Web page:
• Data General released a new 12-pound laptop, the DG12T, with a supertwist LCD, a backlight that could be turned on or off, a 10 MB hard drive, dual-speed CPU, and one floppy disk drive.
  • With the introduction of the IBM PS/2, Big Blue slashed prices on the PC-XT, which was now available with a monochrome monitor for under $1,000.
  • A Dallas-based research firm, Future Computing, gave good grades to the new PS/2 and said it was now a matter of when–not whether–IBM would re-establish its lead in the personal computer field. (Uh…)
  • Phoenix Technologies, which famously cloned the original IBM PC BIOS, said it may have a clone of the PS/2 BIOS ready within six months. Meanwhile, two other potential clone-makers reportedly had PS/2 machines disassembled and under analysis on the day of the machine’s release.
  • Plus Development, makers of the Hardcard, announced a new 40 MB version of its hard drive on a board, which retailed for $1,199. (Wendy Woods profiled the original Hardcard in an earlier episode.)
  • Paul Schindler reviewed HFS Backup (Personal Computer Peripherals Corporation, $50), a hard disk backup tool for the Apple Macintosh. Schindler praised the program’s flexibility and access to information that the Macintosh itself didn’t provide.
  • Aldus Corporation planned to go public with a $32 million initial stock offering.
  • Gary Kildall’s Digital Research announced its new GEM Desktop Publisher, which would run on any PC with 512 KB of memory and the new IBM PS/2.
  • Student hackers accessed Alabama school’s computer system and printed out blank report card forms that they then sold to their fellow students. Cheifet said the hackers were identified and expelled.
  • Meanwhile, German hackers cracked the code of the country’s 160,000 poker machines and sold information about the underlying algorithm to gamblers. Cheifet said programmers were now “hustling” to reprogram the compromised machines.
  • A survey by computer game publisher Epyx found that 40 percent of business executives used their office PC to play games an average of 15 minutes per day.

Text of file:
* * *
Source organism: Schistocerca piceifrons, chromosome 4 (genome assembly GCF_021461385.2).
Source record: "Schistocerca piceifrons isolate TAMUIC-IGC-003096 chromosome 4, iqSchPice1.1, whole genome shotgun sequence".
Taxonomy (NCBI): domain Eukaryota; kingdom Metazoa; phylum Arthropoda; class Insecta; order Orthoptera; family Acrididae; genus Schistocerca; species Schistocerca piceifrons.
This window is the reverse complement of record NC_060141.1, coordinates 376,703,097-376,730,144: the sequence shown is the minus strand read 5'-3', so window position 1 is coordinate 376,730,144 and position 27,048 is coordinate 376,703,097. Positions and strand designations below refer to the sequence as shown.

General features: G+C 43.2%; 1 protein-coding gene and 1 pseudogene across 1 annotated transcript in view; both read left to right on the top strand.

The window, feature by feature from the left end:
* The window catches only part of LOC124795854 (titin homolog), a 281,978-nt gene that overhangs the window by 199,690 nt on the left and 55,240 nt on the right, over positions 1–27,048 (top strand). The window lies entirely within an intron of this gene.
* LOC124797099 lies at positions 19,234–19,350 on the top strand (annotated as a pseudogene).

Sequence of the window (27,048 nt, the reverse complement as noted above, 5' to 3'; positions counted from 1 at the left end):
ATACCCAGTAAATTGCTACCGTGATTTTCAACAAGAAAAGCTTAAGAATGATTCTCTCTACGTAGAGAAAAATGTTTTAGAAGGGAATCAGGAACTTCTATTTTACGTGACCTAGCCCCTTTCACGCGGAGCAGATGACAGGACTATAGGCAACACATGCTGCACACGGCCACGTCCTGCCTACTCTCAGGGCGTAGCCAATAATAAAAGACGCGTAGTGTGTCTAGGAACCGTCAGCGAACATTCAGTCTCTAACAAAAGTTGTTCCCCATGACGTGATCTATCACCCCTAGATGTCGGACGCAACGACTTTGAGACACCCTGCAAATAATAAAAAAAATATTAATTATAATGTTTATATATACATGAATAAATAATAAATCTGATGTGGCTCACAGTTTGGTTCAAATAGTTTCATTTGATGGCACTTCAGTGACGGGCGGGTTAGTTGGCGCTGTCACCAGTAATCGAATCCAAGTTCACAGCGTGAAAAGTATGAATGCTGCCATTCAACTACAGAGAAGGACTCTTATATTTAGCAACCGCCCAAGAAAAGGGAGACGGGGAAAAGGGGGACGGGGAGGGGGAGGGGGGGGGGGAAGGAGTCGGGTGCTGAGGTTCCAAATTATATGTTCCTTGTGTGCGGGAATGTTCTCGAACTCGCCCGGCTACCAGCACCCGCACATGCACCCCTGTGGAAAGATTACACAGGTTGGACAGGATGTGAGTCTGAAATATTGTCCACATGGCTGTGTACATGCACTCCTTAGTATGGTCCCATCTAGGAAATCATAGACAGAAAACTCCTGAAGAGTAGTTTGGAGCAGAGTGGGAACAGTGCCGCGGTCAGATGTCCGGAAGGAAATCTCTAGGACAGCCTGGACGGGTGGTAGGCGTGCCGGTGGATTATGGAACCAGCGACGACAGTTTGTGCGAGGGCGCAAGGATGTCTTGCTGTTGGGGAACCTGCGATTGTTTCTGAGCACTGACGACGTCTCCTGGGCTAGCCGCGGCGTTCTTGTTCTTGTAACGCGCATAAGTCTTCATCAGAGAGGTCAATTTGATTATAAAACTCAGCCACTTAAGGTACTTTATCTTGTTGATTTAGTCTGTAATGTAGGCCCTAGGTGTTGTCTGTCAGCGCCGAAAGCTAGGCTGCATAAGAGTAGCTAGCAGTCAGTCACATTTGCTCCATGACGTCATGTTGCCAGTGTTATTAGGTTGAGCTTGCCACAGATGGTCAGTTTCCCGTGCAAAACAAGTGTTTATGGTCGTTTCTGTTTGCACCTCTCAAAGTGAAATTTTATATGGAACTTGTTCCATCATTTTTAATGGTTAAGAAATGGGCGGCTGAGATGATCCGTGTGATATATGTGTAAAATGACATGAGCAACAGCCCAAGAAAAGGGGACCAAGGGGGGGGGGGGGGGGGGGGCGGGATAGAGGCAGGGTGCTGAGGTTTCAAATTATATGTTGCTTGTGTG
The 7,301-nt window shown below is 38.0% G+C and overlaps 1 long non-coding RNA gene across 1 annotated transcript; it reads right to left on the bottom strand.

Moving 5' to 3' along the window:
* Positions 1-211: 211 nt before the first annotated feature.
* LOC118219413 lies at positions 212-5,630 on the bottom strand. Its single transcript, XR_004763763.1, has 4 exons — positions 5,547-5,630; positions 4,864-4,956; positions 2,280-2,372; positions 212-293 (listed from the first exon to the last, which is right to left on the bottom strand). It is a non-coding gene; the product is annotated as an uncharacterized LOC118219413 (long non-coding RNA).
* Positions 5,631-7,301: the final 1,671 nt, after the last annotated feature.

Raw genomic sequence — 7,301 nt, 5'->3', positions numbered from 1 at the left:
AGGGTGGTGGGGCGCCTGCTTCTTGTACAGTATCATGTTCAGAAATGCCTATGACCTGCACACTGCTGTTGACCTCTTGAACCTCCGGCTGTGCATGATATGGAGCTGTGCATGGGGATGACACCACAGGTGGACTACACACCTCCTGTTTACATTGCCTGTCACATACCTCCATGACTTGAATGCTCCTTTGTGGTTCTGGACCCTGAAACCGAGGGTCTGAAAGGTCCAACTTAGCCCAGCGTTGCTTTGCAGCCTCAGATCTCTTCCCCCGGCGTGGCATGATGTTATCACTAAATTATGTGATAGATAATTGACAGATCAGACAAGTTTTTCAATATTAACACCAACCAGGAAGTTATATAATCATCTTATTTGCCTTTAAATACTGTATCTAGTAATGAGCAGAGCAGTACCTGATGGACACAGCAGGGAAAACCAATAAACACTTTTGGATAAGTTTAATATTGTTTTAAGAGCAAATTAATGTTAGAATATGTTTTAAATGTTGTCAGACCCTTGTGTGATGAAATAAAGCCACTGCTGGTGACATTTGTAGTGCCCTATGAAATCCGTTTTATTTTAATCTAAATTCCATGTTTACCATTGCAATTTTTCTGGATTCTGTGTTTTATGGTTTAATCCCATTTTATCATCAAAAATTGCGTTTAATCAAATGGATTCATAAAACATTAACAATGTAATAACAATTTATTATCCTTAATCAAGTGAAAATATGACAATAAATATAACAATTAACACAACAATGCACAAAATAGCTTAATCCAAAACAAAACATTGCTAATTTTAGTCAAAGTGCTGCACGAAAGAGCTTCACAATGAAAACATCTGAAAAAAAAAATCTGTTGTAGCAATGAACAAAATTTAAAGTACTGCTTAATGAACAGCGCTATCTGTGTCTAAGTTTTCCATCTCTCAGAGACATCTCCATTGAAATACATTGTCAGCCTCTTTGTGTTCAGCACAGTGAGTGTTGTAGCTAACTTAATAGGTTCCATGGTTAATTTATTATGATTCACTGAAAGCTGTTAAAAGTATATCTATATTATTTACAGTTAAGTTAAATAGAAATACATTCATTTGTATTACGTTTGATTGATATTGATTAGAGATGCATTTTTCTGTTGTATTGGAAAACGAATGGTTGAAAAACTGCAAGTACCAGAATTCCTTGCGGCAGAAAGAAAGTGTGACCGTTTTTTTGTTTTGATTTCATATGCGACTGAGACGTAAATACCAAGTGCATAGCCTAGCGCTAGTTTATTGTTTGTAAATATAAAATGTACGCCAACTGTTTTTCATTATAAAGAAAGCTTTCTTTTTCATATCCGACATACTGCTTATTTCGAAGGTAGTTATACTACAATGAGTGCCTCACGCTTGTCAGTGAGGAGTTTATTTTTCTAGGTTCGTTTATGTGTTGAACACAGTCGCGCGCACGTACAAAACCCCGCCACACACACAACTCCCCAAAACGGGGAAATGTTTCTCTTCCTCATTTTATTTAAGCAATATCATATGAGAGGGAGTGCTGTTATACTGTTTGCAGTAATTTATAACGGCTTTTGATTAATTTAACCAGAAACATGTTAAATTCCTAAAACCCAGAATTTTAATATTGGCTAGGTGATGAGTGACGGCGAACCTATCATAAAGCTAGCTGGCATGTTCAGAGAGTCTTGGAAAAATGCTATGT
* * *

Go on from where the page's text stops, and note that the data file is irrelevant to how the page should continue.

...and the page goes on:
Niche Databases Endure Into 2023

In the previous posts on this business applications miniseries, I discussed how the markets for word processors and spreadsheets followed a similar pattern. An early market leader from the pre-IBM PC days was replaced by another dominant application in the MS-DOS period that was itself replaced by Microsoft once Windows became widely accepted. Database management software, however, proved a bit different.

While Microsoft Access certainly gained prominence once we get into the 1990s, database software as a whole retained a lot more of the smaller niche applications. Indeed, two of the programs featured in this episode, R:BASE and Helix, are still in active development today, 36 years after the original airdate. Two others, dBASE III and Q&A are long gone, as I’ve discussed in earlier posts.

A Brief Overview of Software Publishing Corporation

A third, PFS Professional File, is also no longer with us. The developer, Software Publishing Corporation (SPC), has been mentioned several times on Chronicles up to this point, with Paul Schindler reviewing a few of their products. Fred Gibbons, Janelle Bedke, and Job Page founded SPC in 1980. The trio previously worked at Hewlett-Packard. Page recalled that one day in 1979, he ran into Gibbons in the hallway at HP. Gibbons worked in marketing, while Page worked on database managers for minicomputers.

Gibbons brought up VisiCalc, the spreadsheet program recently released on the Apple II. It led him to believe there was now a potential market for standalone microcomputer software. He gave Page an Apple II to play around with. Page eventually developed a database manager called Personal Filing System, later abbreviated pfs, which became the brand name for a host of SPC releases in the business applications market. This included Professional File, which was meant to compete with Ashton-Tate’s dBASE, then the market leader.

As I mentioned in a recent post, SPC acquired Wisconsin-based Office Solutions, the publisher of the word processor OfficeWriter, in 1988. Office Solutions then effectively became SPC’s customer support center. SPC itself undertook a major downsizing in 1991. Gibbons decided to sell the entire pfs line to Spinnaker Software. This was part of a shift away from consumer software to products focused on the business market, notably the graphics presentation program Harvard Graphics, which SPC first released in 1986.

Unfortunately, sales of the DOS-based Harvard Graphics started to plummet as Windows 95 approached. Gibbons resigned as CEO in 1994. Two years later, in October 1996, Allegro New Media acquired SPC in an all-stock transaction. I’m not exactly sure of the fate of Professional Writer. It likely went to Spinnaker as part of the 1991 sale, and Spinnaker in turn was absorbed into The Learning Company in 1994.